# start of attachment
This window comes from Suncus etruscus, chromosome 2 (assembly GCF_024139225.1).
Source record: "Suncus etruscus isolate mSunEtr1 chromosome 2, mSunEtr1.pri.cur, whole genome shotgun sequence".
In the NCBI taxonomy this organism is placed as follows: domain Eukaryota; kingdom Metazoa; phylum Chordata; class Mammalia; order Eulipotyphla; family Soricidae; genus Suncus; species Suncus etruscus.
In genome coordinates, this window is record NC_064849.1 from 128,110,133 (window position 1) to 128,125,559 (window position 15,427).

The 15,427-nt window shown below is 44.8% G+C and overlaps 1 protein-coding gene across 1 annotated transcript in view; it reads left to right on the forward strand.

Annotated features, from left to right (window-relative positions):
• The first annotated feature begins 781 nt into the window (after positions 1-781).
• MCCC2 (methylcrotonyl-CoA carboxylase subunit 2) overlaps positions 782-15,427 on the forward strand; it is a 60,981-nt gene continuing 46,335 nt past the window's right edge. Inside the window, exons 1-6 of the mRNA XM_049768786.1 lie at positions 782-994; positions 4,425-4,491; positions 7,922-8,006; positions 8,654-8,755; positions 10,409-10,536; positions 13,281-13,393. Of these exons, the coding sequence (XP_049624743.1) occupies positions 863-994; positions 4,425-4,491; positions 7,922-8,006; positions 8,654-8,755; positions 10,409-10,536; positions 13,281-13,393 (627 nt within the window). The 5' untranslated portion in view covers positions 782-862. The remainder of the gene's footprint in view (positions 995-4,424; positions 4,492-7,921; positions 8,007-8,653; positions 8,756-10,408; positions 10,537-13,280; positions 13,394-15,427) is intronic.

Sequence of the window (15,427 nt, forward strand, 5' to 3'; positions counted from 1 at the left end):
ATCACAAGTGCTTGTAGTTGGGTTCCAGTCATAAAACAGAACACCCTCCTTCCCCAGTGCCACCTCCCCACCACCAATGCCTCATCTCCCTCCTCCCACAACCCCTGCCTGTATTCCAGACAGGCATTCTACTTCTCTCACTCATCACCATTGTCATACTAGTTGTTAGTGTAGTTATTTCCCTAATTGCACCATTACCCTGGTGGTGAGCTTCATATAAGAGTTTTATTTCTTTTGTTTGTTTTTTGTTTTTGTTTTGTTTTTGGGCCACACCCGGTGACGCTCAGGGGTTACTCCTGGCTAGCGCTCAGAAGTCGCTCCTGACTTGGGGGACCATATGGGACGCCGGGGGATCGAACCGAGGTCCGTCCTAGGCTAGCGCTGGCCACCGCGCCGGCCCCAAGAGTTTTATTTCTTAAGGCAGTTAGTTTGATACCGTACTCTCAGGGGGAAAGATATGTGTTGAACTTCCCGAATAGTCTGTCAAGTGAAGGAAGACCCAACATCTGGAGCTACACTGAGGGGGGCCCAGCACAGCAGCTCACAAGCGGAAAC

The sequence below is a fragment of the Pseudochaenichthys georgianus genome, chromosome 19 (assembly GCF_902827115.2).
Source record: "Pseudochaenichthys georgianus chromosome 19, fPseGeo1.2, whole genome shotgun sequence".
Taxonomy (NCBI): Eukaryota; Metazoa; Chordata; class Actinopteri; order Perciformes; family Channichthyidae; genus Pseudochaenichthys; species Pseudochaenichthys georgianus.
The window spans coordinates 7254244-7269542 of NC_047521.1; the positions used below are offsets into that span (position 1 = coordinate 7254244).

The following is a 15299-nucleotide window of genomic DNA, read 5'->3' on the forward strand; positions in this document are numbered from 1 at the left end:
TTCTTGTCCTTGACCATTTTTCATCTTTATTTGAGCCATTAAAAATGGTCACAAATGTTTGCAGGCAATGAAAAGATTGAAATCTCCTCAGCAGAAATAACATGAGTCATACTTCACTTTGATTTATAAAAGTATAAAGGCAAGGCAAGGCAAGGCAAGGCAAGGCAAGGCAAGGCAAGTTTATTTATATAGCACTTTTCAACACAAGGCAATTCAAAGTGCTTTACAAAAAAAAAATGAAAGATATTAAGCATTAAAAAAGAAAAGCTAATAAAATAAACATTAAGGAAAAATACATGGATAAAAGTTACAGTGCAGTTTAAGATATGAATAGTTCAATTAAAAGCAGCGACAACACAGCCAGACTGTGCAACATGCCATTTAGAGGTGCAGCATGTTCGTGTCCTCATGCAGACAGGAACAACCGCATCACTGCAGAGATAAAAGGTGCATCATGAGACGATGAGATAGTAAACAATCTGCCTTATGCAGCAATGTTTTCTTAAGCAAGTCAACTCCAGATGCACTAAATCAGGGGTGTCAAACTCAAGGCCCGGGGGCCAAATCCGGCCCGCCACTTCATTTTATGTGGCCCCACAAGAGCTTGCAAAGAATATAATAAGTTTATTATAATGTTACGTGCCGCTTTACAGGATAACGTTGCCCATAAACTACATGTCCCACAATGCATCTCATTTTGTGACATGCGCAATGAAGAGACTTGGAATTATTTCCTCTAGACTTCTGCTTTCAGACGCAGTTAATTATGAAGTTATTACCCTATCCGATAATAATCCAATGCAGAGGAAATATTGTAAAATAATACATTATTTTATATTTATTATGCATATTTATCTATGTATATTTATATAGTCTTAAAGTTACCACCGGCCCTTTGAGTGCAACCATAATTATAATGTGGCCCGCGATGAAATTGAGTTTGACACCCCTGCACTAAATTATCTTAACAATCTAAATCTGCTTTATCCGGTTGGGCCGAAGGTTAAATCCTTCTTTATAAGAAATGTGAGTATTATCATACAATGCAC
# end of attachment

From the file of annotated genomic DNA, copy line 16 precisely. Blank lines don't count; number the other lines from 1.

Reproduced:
TTCTTGTCCTTGACCATTTTTCATCTTTATTTGAGCCATTAAAAATGGTCACAAATGTTTGCAGGCAATGAAAAGATTGAAATCTCCTCAGCAGAAATAACATGAGTCATACTTCACTTTGATTTATAAAAGTATAAAGGCAAGGCAAGGCAAGGCAAGGCAAGGCAAGGCAAGGCAAGTTTATTTATATAGCACTTTTCAACACAAGGCAATTCAAAGTGCTTTACAAAAAAAAAATGAAAGATATTAAGCATTAAAAAAGAAAAGCTAATAAAATAAACATTAAGGAAAAATACATGGATAAAAGTTACAGTGCAGTTTAAGATATGAATAGTTCAATTAAAAGCAGCGACAACACAGCCAGACTGTGCAACATGCCATTTAGAGGTGCAGCATGTTCGTGTCCTCATGCAGACAGGAACAACCGCATCACTGCAGAGATAAAAGGTGCATCATGAGACGATGAGATAGTAAACAATCTGCCTTATGCAGCAATGTTTTCTTAAGCAAGTCAACTCCAGATGCACTAAATCAGGGGTGTCAAACTCAAGGCCCGGGGGCCAAATCCGGCCCGCCACTTCATTTTATGTGGCCCCACAAGAGCTTGCAAAGAATATAATAAGTTTATTATAATGTTACGTGCCGCTTTACAGGATAACGTTGCCCATAAACTACATGTCCCACAATGCATCTCATTTTGTGACATGCGCAATGAAGAGACTTGGAATTATTTCCTCTAGACTTCTGCTTTCAGACGCAGTTAATTATGAAGTTATTACCCTATCCGATAATAATCCAATGCAGAGGAAATATTGTAAAATAATACATTATTTTATATTTATTATGCATATTTATCTATGTATATTTATATAGTCTTAAAGTTACCACCGGCCCTTTGAGTGCAACCATAATTATAATGTGGCCCGCGATGAAATTGAGTTTGACACCCCTGCACTAAATTATCTTAACAATCTAAATCTGCTTTATCCGGTTGGGCCGAAGGTTAAATCCTTCTTTATAAGAAATGTGAGTATTATCATACAATGCAC